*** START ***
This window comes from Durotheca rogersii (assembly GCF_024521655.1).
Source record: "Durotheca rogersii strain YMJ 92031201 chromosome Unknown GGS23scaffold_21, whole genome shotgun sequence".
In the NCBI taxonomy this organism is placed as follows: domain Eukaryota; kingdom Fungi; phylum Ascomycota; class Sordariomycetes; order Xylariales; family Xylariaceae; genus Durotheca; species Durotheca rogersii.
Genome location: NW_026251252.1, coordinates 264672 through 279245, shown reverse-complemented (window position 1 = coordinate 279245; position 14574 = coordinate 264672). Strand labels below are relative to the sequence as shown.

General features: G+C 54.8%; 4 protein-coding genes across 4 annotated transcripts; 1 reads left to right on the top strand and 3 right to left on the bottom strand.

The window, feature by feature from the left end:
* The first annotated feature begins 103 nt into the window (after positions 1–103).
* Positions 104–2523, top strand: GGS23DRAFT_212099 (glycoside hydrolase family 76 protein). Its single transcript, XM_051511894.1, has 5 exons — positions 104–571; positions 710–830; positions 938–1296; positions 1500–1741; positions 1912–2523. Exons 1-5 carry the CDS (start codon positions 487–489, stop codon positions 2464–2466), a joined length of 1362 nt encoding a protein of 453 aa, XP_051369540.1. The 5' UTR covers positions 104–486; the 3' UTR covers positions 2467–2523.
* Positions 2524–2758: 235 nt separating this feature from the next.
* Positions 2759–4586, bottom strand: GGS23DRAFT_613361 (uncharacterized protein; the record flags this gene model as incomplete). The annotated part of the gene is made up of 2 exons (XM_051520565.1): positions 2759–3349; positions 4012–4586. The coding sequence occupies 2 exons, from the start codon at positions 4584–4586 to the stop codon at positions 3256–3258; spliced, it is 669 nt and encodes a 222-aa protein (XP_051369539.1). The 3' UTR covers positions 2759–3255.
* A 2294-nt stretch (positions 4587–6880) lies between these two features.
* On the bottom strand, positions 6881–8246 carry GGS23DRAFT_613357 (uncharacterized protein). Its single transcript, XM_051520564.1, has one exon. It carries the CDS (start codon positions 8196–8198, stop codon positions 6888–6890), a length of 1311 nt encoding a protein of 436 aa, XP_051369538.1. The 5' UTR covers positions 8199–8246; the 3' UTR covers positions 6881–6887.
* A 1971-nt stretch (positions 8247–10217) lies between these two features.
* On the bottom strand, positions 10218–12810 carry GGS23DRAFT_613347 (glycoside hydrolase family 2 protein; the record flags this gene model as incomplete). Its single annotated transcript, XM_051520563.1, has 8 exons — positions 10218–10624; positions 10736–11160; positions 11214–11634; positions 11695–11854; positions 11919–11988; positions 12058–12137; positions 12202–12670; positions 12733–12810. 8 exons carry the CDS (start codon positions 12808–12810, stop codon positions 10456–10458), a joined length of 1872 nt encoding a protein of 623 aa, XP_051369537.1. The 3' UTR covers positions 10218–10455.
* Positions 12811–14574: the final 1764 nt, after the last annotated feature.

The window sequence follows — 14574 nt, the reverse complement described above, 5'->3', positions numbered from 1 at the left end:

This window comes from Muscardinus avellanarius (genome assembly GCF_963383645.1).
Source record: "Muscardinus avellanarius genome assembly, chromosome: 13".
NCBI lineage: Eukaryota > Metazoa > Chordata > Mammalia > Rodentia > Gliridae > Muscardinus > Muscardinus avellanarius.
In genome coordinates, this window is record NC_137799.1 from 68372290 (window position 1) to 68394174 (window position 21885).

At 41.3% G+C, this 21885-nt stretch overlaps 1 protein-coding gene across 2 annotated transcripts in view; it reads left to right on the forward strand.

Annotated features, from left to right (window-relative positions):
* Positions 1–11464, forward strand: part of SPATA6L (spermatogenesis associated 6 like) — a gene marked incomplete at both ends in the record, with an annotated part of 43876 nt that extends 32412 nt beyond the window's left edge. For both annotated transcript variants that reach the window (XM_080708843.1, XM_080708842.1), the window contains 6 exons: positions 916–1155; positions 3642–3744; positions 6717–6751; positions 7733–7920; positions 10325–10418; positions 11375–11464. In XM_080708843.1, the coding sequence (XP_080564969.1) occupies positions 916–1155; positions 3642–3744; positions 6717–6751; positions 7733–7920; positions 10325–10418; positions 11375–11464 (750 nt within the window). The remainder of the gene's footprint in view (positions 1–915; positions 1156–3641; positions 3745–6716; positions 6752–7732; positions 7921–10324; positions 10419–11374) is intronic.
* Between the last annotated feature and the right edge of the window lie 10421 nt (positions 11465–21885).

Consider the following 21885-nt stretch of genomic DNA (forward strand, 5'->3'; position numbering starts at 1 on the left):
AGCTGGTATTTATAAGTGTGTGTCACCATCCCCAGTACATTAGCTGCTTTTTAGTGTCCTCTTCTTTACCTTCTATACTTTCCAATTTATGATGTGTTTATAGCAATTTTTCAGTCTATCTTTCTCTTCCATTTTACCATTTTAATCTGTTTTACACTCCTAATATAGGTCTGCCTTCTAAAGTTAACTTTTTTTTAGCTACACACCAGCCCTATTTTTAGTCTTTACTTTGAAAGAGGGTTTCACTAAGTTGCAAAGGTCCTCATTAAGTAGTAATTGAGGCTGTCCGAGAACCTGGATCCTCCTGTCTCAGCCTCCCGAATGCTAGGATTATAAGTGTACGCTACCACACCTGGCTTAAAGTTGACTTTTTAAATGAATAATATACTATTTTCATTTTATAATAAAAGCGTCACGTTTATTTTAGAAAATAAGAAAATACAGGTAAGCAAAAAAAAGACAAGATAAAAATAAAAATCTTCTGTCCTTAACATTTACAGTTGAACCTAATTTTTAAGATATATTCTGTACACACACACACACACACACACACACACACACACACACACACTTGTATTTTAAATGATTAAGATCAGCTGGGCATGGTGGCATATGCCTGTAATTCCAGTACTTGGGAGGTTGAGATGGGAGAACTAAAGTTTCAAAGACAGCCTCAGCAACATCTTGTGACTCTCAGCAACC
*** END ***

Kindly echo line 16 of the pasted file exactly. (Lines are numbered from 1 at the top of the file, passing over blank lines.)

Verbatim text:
The window sequence follows — 14574 nt, the reverse complement described above, 5'->3', positions numbered from 1 at the left end: